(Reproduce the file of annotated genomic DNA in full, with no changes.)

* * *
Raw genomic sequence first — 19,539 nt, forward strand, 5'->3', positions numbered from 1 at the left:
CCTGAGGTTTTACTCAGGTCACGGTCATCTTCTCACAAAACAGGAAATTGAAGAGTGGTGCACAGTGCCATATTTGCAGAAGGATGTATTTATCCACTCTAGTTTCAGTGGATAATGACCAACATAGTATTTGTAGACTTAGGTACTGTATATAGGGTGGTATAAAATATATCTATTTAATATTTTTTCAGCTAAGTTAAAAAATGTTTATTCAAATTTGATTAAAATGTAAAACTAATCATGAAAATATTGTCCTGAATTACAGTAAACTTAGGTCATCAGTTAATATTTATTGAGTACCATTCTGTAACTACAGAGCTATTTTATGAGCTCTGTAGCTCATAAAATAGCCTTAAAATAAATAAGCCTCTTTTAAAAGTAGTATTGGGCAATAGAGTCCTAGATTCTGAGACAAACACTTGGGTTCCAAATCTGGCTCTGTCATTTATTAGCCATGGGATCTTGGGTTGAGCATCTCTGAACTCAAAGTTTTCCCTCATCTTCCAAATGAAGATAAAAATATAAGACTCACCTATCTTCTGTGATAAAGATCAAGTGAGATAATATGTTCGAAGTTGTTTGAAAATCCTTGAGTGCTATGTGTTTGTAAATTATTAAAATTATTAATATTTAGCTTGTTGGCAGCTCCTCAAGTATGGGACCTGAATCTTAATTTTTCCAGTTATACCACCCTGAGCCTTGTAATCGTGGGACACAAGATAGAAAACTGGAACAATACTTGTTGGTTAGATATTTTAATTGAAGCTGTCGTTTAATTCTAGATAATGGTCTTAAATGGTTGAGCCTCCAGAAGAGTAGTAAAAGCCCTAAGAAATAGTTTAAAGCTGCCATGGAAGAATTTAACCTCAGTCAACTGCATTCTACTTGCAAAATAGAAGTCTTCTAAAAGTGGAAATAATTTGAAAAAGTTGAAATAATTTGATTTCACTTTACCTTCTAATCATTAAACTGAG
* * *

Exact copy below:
Raw genomic sequence first — 19,539 nt, forward strand, 5'->3', positions numbered from 1 at the left:
CCTGAGGTTTTACTCAGGTCACGGTCATCTTCTCACAAAACAGGAAATTGAAGAGTGGTGCACAGTGCCATATTTGCAGAAGGATGTATTTATCCACTCTAGTTTCAGTGGATAATGACCAACATAGTATTTGTAGACTTAGGTACTGTATATAGGGTGGTATAAAATATATCTATTTAATATTTTTTCAGCTAAGTTAAAAAATGTTTATTCAAATTTGATTAAAATGTAAAACTAATCATGAAAATATTGTCCTGAATTACAGTAAACTTAGGTCATCAGTTAATATTTATTGAGTACCATTCTGTAACTACAGAGCTATTTTATGAGCTCTGTAGCTCATAAAATAGCCTTAAAATAAATAAGCCTCTTTTAAAAGTAGTATTGGGCAATAGAGTCCTAGATTCTGAGACAAACACTTGGGTTCCAAATCTGGCTCTGTCATTTATTAGCCATGGGATCTTGGGTTGAGCATCTCTGAACTCAAAGTTTTCCCTCATCTTCCAAATGAAGATAAAAATATAAGACTCACCTATCTTCTGTGATAAAGATCAAGTGAGATAATATGTTCGAAGTTGTTTGAAAATCCTTGAGTGCTATGTGTTTGTAAATTATTAAAATTATTAATATTTAGCTTGTTGGCAGCTCCTCAAGTATGGGACCTGAATCTTAATTTTTCCAGTTATACCACCCTGAGCCTTGTAATCGTGGGACACAAGATAGAAAACTGGAACAATACTTGTTGGTTAGATATTTTAATTGAAGCTGTCGTTTAATTCTAGATAATGGTCTTAAATGGTTGAGCCTCCAGAAGAGTAGTAAAAGCCCTAAGAAATAGTTTAAAGCTGCCATGGAAGAATTTAACCTCAGTCAACTGCATTCTACTTGCAAAATAGAAGTCTTCTAAAAGTGGAAATAATTTGAAAAAGTTGAAATAATTTGATTTCACTTTACCTTCTAATCATTAAACTGAG